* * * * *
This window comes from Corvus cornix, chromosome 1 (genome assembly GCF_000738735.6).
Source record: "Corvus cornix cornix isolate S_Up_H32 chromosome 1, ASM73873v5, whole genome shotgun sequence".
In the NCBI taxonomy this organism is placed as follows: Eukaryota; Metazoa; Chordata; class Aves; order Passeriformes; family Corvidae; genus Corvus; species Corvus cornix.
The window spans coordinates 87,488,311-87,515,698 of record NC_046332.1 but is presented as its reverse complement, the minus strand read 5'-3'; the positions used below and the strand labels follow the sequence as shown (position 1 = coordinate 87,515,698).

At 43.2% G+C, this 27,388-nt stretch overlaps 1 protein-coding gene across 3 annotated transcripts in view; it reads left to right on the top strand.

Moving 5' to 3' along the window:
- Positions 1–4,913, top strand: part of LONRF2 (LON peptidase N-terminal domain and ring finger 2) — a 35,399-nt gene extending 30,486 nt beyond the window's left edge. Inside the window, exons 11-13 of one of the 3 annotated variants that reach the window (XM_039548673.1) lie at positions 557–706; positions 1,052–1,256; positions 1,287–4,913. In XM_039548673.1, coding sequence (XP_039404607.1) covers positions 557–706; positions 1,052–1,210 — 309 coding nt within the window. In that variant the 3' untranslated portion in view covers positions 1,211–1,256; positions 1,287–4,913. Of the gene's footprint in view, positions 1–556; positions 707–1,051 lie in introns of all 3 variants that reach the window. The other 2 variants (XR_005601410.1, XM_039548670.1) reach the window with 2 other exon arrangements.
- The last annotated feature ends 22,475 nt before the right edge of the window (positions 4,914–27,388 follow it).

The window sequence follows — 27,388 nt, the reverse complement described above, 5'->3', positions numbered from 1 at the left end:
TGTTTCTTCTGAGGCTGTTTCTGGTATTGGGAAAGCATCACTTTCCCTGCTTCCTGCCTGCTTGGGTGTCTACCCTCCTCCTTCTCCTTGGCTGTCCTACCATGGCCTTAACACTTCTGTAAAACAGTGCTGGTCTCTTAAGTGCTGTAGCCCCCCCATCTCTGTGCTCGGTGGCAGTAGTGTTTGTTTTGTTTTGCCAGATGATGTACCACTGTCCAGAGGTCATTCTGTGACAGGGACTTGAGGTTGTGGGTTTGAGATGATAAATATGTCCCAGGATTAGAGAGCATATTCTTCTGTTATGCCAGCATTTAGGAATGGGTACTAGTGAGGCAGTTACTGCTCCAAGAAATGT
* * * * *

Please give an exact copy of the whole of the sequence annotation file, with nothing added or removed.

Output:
This window comes from Corvus cornix, chromosome 1 (genome assembly GCF_000738735.6).
Source record: "Corvus cornix cornix isolate S_Up_H32 chromosome 1, ASM73873v5, whole genome shotgun sequence".
In the NCBI taxonomy this organism is placed as follows: Eukaryota; Metazoa; Chordata; class Aves; order Passeriformes; family Corvidae; genus Corvus; species Corvus cornix.
The window spans coordinates 87,488,311-87,515,698 of record NC_046332.1 but is presented as its reverse complement, the minus strand read 5'-3'; the positions used below and the strand labels follow the sequence as shown (position 1 = coordinate 87,515,698).

At 43.2% G+C, this 27,388-nt stretch overlaps 1 protein-coding gene across 3 annotated transcripts in view; it reads left to right on the top strand.

Moving 5' to 3' along the window:
- Positions 1–4,913, top strand: part of LONRF2 (LON peptidase N-terminal domain and ring finger 2) — a 35,399-nt gene extending 30,486 nt beyond the window's left edge. Inside the window, exons 11-13 of one of the 3 annotated variants that reach the window (XM_039548673.1) lie at positions 557–706; positions 1,052–1,256; positions 1,287–4,913. In XM_039548673.1, coding sequence (XP_039404607.1) covers positions 557–706; positions 1,052–1,210 — 309 coding nt within the window. In that variant the 3' untranslated portion in view covers positions 1,211–1,256; positions 1,287–4,913. Of the gene's footprint in view, positions 1–556; positions 707–1,051 lie in introns of all 3 variants that reach the window. The other 2 variants (XR_005601410.1, XM_039548670.1) reach the window with 2 other exon arrangements.
- The last annotated feature ends 22,475 nt before the right edge of the window (positions 4,914–27,388 follow it).

The window sequence follows — 27,388 nt, the reverse complement described above, 5'->3', positions numbered from 1 at the left end:
TGTTTCTTCTGAGGCTGTTTCTGGTATTGGGAAAGCATCACTTTCCCTGCTTCCTGCCTGCTTGGGTGTCTACCCTCCTCCTTCTCCTTGGCTGTCCTACCATGGCCTTAACACTTCTGTAAAACAGTGCTGGTCTCTTAAGTGCTGTAGCCCCCCCATCTCTGTGCTCGGTGGCAGTAGTGTTTGTTTTGTTTTGCCAGATGATGTACCACTGTCCAGAGGTCATTCTGTGACAGGGACTTGAGGTTGTGGGTTTGAGATGATAAATATGTCCCAGGATTAGAGAGCATATTCTTCTGTTATGCCAGCATTTAGGAATGGGTACTAGTGAGGCAGTTACTGCTCCAAGAAATGT